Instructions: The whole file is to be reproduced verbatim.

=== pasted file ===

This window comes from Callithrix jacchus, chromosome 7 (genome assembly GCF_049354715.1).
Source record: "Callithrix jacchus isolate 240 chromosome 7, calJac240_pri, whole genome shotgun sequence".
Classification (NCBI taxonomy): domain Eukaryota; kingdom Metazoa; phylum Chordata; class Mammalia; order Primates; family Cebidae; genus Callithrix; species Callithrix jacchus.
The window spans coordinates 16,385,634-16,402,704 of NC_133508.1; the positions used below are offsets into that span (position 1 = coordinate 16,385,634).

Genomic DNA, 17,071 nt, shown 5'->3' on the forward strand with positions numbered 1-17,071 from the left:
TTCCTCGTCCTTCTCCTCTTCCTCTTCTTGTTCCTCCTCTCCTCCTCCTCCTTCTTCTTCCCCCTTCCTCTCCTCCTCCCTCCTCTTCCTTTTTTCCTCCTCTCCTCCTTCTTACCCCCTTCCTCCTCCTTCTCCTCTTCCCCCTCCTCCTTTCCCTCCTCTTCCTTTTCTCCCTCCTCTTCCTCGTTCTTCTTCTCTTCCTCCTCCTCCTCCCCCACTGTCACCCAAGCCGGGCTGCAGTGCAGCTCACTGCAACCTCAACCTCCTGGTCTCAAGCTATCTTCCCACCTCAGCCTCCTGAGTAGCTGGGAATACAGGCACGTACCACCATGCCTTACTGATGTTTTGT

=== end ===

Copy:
This window comes from Callithrix jacchus, chromosome 7 (genome assembly GCF_049354715.1).
Source record: "Callithrix jacchus isolate 240 chromosome 7, calJac240_pri, whole genome shotgun sequence".
Classification (NCBI taxonomy): domain Eukaryota; kingdom Metazoa; phylum Chordata; class Mammalia; order Primates; family Cebidae; genus Callithrix; species Callithrix jacchus.
The window spans coordinates 16,385,634-16,402,704 of NC_133508.1; the positions used below are offsets into that span (position 1 = coordinate 16,385,634).

Genomic DNA, 17,071 nt, shown 5'->3' on the forward strand with positions numbered 1-17,071 from the left:
TTCCTCGTCCTTCTCCTCTTCCTCTTCTTGTTCCTCCTCTCCTCCTCCTCCTTCTTCTTCCCCCTTCCTCTCCTCCTCCCTCCTCTTCCTTTTTTCCTCCTCTCCTCCTTCTTACCCCCTTCCTCCTCCTTCTCCTCTTCCCCCTCCTCCTTTCCCTCCTCTTCCTTTTCTCCCTCCTCTTCCTCGTTCTTCTTCTCTTCCTCCTCCTCCTCCCCCACTGTCACCCAAGCCGGGCTGCAGTGCAGCTCACTGCAACCTCAACCTCCTGGTCTCAAGCTATCTTCCCACCTCAGCCTCCTGAGTAGCTGGGAATACAGGCACGTACCACCATGCCTTACTGATGTTTTGT